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2 - Theoretical Development

Published online by Cambridge University Press:  11 July 2009

Terance D. Miethe
Affiliation:
University of Nevada, Las Vegas
Wendy C. Regoeczi
Affiliation:
Cleveland State University
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Summary

theories of homicide and other criminal behavior are directed at three levels of explanation. Individual-level explanations focus on the characteristics of individuals that influence their differential risks of homicide offending or victimization. Macro-level theories explain differential rates of homicide across geographical units such as countries, states, cities, and neighborhoods. Most situational-level theories examine the context of homicide incidents, focusing on circumstances of the act and its spatial and temporal location.

While an incredible volume of research exists on homicide correlates and its theoretical explanation, we propose that there are two related voids in this research tradition. First, there is wide ambiguity in both the definition of the homicide situation and what constitutes situational analysis. Second, most previous research on homicide is not integrative either across levels of explanation or in terms of its focus on all three basic elements of crime situations (i.e., offender, victim, and offense characteristics). These limitations, in turn, have prevented previous studies from fully documenting the empirical nature of homicide and the adequacies of existing macro- and micro-level theories in accounting for change and stability in homicide situations over time and across subgroups.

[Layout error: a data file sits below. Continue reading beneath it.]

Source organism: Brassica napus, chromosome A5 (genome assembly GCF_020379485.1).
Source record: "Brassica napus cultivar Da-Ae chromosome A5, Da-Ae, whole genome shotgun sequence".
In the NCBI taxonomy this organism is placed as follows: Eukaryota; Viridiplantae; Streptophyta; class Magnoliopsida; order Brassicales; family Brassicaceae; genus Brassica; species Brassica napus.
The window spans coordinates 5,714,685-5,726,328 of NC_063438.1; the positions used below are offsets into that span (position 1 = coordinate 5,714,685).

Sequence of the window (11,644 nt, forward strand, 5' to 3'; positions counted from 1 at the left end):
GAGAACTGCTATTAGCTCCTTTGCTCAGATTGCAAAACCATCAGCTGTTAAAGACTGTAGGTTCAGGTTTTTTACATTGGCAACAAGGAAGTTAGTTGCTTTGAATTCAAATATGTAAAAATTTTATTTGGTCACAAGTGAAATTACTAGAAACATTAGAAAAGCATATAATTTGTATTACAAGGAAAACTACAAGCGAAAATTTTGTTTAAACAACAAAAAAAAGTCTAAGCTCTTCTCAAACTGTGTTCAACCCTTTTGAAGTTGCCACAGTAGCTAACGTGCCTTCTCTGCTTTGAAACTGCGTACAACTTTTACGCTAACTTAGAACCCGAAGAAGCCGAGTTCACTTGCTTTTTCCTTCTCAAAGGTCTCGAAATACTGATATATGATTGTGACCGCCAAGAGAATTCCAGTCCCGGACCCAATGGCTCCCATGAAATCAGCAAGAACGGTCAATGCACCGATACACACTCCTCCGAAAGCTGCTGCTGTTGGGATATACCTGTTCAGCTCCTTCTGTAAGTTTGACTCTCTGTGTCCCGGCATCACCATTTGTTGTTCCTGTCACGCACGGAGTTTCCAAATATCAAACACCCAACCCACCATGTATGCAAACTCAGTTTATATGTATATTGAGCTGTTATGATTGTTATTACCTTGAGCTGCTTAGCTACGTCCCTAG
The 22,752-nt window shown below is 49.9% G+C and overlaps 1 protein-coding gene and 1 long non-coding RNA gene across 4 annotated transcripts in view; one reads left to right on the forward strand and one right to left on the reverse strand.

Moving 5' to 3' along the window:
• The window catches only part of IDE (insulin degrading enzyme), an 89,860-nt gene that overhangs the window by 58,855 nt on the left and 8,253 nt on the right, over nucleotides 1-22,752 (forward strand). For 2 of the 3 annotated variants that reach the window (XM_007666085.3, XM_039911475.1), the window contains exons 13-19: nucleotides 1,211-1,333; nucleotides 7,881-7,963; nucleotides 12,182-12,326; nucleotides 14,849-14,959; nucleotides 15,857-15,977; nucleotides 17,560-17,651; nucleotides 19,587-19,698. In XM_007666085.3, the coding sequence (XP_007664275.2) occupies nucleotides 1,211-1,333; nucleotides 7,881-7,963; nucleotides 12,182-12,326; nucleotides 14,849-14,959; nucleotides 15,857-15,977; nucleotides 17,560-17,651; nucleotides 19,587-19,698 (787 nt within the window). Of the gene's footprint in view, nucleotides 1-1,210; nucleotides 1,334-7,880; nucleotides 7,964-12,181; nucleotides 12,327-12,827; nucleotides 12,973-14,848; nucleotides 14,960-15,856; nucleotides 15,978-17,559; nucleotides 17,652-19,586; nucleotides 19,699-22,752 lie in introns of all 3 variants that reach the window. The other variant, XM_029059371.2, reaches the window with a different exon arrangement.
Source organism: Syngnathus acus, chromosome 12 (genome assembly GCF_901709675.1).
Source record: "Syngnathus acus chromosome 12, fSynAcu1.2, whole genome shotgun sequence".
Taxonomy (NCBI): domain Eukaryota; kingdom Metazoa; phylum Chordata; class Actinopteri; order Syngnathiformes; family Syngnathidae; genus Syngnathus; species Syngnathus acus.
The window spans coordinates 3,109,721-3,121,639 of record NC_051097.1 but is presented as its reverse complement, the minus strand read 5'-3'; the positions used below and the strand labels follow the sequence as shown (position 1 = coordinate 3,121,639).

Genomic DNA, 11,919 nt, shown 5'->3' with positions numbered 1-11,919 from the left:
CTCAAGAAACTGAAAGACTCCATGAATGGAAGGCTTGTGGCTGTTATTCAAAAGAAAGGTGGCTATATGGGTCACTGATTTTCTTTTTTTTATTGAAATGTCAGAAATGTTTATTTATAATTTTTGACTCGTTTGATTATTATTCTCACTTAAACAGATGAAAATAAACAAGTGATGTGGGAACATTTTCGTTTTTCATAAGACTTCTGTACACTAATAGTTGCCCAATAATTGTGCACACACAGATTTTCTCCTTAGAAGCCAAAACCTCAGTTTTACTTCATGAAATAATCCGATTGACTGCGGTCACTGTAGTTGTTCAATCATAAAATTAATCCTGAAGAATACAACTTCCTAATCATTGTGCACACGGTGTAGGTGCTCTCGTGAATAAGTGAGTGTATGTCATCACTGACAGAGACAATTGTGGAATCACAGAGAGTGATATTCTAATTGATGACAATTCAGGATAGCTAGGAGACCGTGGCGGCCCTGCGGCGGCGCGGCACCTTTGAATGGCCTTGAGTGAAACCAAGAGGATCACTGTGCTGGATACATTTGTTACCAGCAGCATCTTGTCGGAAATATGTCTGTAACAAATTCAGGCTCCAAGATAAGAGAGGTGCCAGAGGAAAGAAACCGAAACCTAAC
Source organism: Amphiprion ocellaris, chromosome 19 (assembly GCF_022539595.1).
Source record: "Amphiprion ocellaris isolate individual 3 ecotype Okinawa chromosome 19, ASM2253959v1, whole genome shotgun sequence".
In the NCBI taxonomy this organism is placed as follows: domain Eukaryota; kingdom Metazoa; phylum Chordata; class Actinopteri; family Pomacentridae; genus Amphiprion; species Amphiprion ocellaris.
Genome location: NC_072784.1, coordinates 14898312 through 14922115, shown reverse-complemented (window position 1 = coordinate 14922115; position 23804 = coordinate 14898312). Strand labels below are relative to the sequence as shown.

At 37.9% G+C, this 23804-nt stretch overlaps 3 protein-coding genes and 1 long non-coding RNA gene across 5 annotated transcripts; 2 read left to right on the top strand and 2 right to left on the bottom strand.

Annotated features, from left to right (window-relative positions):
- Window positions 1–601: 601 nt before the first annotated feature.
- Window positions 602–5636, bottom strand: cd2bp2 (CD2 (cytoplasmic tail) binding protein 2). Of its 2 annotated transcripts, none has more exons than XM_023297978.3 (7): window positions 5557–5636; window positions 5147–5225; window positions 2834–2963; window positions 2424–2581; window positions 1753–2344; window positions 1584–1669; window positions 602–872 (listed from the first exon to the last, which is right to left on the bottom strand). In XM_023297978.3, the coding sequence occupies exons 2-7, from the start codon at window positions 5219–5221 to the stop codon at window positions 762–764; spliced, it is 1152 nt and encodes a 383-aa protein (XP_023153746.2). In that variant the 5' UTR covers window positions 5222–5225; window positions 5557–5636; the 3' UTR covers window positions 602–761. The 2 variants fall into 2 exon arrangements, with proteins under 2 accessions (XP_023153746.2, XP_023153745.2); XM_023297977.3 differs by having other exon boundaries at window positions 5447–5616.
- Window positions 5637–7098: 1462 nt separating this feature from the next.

After reviewing previous applications of the “situation” in criminological research, this chapter provides the theoretical framework for examining homicide situations in the current study. We demonstrate how basic structural features of homicide situations can be identified and measured empirically. Several macro- and micro-level theories are used to illustrate how particular homicide situations may have changed their basic structural features over time.

Type
Chapter
Information
Rethinking Homicide
Exploring the Structure and Process Underlying Deadly Situations
, pp. 15 - 35
Publisher: Cambridge University Press
Print publication year: 2004

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